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The ADAA Creed - Cooperation

Posted Dec 30 2009 12:47pm

"To be a co-worker – creating a spirit of cooperation and friendliness rather than one of fault-finding and criticism."

Why does something that sounds so simple, straightforward, and positive, often seem so hard to do?  I think that we all have former experiences that have taught us that many times, people just don't do what they should do.  We've all been hurt when we've tried to be open and honest, so we go to the next situation a little more guarded and wary.  Get hurt again and the armor gets a little more heavily reinforced.  Why, then, do some people seem to remain open and trusting?  They've done the work it takes to understand the difference between what you have control over and what you have no control over.

For instance, you have no control over a co-worker who slacks off behind the scenes, but always appears busy whenever the doctor or manager is around.  Left unchecked our mind will spin quite a tale.  "Look at her, she's just trying to make it look like she's a hard worker.  She thinks she has him fooled.  And look at him, he has no clue.  He just walks around with blinders on."  Well, how do you feel after all that?  Not very cooperative or friendly, I imagine. And the kicker is, you can never really know if the story you're telling yourself is even true.  You're better off doing what you feel you should be doing and not worrying about fairness or the motives of others.  Approach co-workers with cooperation as a goal and don't let anyone dissuade you from that intention.  If a co-worker doesn't share that ideal, you can't change them, you can only choose to do the right thing yourself.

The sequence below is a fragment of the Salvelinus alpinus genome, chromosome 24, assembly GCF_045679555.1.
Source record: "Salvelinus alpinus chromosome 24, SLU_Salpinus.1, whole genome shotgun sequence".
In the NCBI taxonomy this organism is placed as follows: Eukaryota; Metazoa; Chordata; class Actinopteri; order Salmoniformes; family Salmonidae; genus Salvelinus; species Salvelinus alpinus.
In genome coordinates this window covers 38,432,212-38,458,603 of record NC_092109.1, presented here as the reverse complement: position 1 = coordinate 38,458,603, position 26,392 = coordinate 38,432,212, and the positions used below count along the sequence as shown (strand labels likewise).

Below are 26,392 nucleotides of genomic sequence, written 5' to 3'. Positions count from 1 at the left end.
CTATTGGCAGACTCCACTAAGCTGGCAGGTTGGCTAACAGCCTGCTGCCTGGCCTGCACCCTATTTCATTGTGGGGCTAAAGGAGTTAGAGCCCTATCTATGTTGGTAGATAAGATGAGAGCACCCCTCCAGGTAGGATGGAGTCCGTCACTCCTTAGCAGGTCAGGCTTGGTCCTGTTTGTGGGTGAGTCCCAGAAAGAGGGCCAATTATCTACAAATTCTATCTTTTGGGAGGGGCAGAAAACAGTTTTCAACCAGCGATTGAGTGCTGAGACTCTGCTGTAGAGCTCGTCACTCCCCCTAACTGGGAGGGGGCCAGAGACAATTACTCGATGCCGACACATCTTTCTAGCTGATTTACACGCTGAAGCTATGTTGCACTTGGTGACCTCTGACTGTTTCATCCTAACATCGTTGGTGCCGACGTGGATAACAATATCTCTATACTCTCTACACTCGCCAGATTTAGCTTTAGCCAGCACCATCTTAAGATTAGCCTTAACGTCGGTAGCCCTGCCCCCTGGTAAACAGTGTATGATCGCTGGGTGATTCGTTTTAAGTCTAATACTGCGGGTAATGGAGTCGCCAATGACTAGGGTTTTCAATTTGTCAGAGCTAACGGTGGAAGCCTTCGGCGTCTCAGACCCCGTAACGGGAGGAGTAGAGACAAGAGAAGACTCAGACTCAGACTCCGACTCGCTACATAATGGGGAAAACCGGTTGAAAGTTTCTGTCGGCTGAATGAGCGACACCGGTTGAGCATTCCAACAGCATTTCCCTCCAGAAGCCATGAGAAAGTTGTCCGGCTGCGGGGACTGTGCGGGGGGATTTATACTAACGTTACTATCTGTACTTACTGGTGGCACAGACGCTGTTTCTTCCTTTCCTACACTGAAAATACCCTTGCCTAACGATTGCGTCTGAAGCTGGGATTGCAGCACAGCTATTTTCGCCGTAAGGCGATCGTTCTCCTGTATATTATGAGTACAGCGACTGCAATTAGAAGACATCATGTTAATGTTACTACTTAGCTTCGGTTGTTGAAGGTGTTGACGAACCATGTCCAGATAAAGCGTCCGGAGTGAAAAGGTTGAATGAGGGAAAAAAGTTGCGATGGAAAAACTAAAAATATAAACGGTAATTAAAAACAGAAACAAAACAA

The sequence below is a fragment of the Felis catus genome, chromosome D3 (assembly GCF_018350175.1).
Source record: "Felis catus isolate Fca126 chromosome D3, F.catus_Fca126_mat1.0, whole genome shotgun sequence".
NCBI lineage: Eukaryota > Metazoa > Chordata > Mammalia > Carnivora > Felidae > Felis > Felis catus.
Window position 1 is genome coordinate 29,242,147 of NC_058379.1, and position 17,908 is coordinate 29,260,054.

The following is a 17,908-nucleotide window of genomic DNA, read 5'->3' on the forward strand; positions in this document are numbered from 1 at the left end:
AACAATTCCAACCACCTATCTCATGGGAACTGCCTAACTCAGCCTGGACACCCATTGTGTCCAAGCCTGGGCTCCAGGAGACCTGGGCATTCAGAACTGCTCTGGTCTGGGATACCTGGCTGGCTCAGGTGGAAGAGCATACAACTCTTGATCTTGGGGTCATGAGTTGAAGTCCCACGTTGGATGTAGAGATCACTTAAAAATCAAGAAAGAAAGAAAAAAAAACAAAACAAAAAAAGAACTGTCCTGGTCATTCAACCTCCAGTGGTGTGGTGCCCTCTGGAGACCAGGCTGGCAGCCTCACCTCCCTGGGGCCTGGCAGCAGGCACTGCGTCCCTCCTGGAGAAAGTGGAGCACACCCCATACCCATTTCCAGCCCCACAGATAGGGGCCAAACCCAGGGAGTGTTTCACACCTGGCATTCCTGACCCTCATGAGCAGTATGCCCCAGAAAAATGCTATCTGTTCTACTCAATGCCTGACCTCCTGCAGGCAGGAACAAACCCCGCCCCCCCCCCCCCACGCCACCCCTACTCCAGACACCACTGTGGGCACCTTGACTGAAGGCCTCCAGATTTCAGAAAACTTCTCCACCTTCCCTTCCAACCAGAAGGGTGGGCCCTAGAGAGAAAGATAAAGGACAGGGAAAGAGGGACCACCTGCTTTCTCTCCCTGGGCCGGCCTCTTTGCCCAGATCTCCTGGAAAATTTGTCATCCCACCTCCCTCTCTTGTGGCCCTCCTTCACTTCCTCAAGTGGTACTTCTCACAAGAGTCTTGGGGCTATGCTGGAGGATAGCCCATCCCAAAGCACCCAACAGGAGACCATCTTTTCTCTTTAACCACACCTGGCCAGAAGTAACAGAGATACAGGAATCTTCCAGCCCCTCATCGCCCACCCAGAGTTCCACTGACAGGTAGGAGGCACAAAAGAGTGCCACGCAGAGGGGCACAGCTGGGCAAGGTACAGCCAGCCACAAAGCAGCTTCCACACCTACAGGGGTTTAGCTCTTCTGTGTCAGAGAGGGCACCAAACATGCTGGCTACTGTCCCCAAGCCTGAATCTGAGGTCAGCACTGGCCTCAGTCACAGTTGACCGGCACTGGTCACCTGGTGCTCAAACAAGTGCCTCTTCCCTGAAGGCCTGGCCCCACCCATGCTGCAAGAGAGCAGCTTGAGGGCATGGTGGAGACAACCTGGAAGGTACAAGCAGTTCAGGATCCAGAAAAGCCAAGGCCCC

Always look for ways to serve.  By serving your patients and your co-workers you create goodwill for yourself and the practice.  This will lead to increased satisfaction for you in your career. When you see someone struggling, help them.  Don't worry about who gets the credit or who will know you helped.  You know you helped and so does the other person.  Remember the goal is patient service and satisfaction.  Helping someone else learn how to do something better, or giving them a hand when they are having difficulty will make them feel camaraderie with you and enhance the culture in the practice.

Fault-finding and criticizing is ugly and serves no one.  Don't criticize, advise.  Criticism takes something away, advise contributes.  People like to be around people who make them feel good.  I have a friend who works in our local oral surgeon's office.  I worked with her about 10 years ago and she brings a special light everywhere she goes.  When anyone sees her coming, they light up.  Everyone wants her attention to settle on them, even for a minute.  My boss is like that, too.  He enjoys everyone and they feel it.  He lifts spirits and causes smiles.  These two people enhance their workplaces.  You can be that person in your office.  To some people, like the two I mentioned, it seems to come naturally.  The rest of us may need to work on it, but it's worth the effort.

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